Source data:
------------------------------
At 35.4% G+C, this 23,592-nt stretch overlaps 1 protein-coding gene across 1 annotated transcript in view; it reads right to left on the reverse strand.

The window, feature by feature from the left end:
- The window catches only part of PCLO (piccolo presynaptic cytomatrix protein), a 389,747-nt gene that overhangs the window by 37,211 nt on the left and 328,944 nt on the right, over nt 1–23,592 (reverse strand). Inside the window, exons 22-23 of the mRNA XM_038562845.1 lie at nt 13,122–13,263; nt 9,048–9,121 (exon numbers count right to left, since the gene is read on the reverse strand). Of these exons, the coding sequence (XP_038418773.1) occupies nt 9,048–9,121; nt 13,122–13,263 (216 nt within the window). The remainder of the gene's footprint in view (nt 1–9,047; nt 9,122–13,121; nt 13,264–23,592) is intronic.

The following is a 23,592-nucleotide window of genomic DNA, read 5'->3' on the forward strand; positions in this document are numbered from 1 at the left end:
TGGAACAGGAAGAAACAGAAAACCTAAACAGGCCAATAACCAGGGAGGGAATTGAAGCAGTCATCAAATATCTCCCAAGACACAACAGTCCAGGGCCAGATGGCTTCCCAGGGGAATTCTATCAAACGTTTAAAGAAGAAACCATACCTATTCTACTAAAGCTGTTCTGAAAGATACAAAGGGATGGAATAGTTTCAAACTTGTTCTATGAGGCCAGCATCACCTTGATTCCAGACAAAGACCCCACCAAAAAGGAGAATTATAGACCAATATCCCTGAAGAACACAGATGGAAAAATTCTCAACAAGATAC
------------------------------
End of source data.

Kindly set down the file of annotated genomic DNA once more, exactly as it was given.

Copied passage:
At 35.4% G+C, this 23,592-nt stretch overlaps 1 protein-coding gene across 1 annotated transcript in view; it reads right to left on the reverse strand.

The window, feature by feature from the left end:
- The window catches only part of PCLO (piccolo presynaptic cytomatrix protein), a 389,747-nt gene that overhangs the window by 37,211 nt on the left and 328,944 nt on the right, over nt 1–23,592 (reverse strand). Inside the window, exons 22-23 of the mRNA XM_038562845.1 lie at nt 13,122–13,263; nt 9,048–9,121 (exon numbers count right to left, since the gene is read on the reverse strand). Of these exons, the coding sequence (XP_038418773.1) occupies nt 9,048–9,121; nt 13,122–13,263 (216 nt within the window). The remainder of the gene's footprint in view (nt 1–9,047; nt 9,122–13,121; nt 13,264–23,592) is intronic.

The following is a 23,592-nucleotide window of genomic DNA, read 5'->3' on the forward strand; positions in this document are numbered from 1 at the left end:
TGGAACAGGAAGAAACAGAAAACCTAAACAGGCCAATAACCAGGGAGGGAATTGAAGCAGTCATCAAATATCTCCCAAGACACAACAGTCCAGGGCCAGATGGCTTCCCAGGGGAATTCTATCAAACGTTTAAAGAAGAAACCATACCTATTCTACTAAAGCTGTTCTGAAAGATACAAAGGGATGGAATAGTTTCAAACTTGTTCTATGAGGCCAGCATCACCTTGATTCCAGACAAAGACCCCACCAAAAAGGAGAATTATAGACCAATATCCCTGAAGAACACAGATGGAAAAATTCTCAACAAGATAC